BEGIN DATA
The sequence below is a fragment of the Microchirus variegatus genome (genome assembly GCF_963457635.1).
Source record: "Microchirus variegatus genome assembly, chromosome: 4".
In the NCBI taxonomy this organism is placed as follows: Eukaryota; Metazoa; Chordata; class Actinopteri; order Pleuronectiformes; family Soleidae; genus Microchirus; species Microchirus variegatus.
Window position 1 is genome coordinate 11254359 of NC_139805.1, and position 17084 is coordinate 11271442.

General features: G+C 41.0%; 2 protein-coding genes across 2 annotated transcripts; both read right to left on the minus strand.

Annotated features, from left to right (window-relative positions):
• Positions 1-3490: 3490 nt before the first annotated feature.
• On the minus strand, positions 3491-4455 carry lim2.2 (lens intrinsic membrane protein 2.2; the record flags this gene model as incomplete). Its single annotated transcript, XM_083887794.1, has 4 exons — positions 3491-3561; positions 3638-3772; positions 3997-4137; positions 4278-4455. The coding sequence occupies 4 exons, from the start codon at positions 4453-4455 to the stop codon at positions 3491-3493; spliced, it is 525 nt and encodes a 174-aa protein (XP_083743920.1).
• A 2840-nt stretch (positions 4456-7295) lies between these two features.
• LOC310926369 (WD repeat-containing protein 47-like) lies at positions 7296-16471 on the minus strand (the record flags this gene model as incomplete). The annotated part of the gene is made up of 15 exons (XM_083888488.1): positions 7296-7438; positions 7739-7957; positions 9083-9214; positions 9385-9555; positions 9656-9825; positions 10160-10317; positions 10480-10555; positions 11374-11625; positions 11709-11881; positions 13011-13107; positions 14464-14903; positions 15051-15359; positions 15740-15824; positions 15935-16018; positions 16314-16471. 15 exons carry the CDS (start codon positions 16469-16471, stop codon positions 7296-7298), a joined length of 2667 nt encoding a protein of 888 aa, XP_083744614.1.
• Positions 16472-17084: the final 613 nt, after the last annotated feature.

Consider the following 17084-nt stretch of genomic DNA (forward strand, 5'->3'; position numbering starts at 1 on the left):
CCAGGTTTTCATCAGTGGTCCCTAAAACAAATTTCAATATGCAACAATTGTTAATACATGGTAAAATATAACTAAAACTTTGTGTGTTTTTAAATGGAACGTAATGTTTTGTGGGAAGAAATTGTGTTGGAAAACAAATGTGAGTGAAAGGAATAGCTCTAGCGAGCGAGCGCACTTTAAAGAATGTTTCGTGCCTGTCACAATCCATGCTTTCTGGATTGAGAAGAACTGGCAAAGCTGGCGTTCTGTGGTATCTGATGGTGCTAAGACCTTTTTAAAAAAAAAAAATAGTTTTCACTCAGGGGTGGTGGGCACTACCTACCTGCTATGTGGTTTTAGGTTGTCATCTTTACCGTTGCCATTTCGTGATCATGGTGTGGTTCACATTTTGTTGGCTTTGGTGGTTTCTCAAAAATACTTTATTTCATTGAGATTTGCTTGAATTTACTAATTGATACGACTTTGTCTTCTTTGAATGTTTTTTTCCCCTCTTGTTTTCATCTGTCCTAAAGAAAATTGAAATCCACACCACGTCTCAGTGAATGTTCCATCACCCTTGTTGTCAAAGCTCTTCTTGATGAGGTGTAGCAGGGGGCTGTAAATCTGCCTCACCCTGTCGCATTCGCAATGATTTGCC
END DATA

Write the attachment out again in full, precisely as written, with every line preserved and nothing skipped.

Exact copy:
The sequence below is a fragment of the Microchirus variegatus genome (genome assembly GCF_963457635.1).
Source record: "Microchirus variegatus genome assembly, chromosome: 4".
In the NCBI taxonomy this organism is placed as follows: Eukaryota; Metazoa; Chordata; class Actinopteri; order Pleuronectiformes; family Soleidae; genus Microchirus; species Microchirus variegatus.
Window position 1 is genome coordinate 11254359 of NC_139805.1, and position 17084 is coordinate 11271442.

General features: G+C 41.0%; 2 protein-coding genes across 2 annotated transcripts; both read right to left on the minus strand.

Annotated features, from left to right (window-relative positions):
• Positions 1-3490: 3490 nt before the first annotated feature.
• On the minus strand, positions 3491-4455 carry lim2.2 (lens intrinsic membrane protein 2.2; the record flags this gene model as incomplete). Its single annotated transcript, XM_083887794.1, has 4 exons — positions 3491-3561; positions 3638-3772; positions 3997-4137; positions 4278-4455. The coding sequence occupies 4 exons, from the start codon at positions 4453-4455 to the stop codon at positions 3491-3493; spliced, it is 525 nt and encodes a 174-aa protein (XP_083743920.1).
• A 2840-nt stretch (positions 4456-7295) lies between these two features.
• LOC310926369 (WD repeat-containing protein 47-like) lies at positions 7296-16471 on the minus strand (the record flags this gene model as incomplete). The annotated part of the gene is made up of 15 exons (XM_083888488.1): positions 7296-7438; positions 7739-7957; positions 9083-9214; positions 9385-9555; positions 9656-9825; positions 10160-10317; positions 10480-10555; positions 11374-11625; positions 11709-11881; positions 13011-13107; positions 14464-14903; positions 15051-15359; positions 15740-15824; positions 15935-16018; positions 16314-16471. 15 exons carry the CDS (start codon positions 16469-16471, stop codon positions 7296-7298), a joined length of 2667 nt encoding a protein of 888 aa, XP_083744614.1.
• Positions 16472-17084: the final 613 nt, after the last annotated feature.

Consider the following 17084-nt stretch of genomic DNA (forward strand, 5'->3'; position numbering starts at 1 on the left):
CCAGGTTTTCATCAGTGGTCCCTAAAACAAATTTCAATATGCAACAATTGTTAATACATGGTAAAATATAACTAAAACTTTGTGTGTTTTTAAATGGAACGTAATGTTTTGTGGGAAGAAATTGTGTTGGAAAACAAATGTGAGTGAAAGGAATAGCTCTAGCGAGCGAGCGCACTTTAAAGAATGTTTCGTGCCTGTCACAATCCATGCTTTCTGGATTGAGAAGAACTGGCAAAGCTGGCGTTCTGTGGTATCTGATGGTGCTAAGACCTTTTTAAAAAAAAAAAATAGTTTTCACTCAGGGGTGGTGGGCACTACCTACCTGCTATGTGGTTTTAGGTTGTCATCTTTACCGTTGCCATTTCGTGATCATGGTGTGGTTCACATTTTGTTGGCTTTGGTGGTTTCTCAAAAATACTTTATTTCATTGAGATTTGCTTGAATTTACTAATTGATACGACTTTGTCTTCTTTGAATGTTTTTTTCCCCTCTTGTTTTCATCTGTCCTAAAGAAAATTGAAATCCACACCACGTCTCAGTGAATGTTCCATCACCCTTGTTGTCAAAGCTCTTCTTGATGAGGTGTAGCAGGGGGCTGTAAATCTGCCTCACCCTGTCGCATTCGCAATGATTTGCC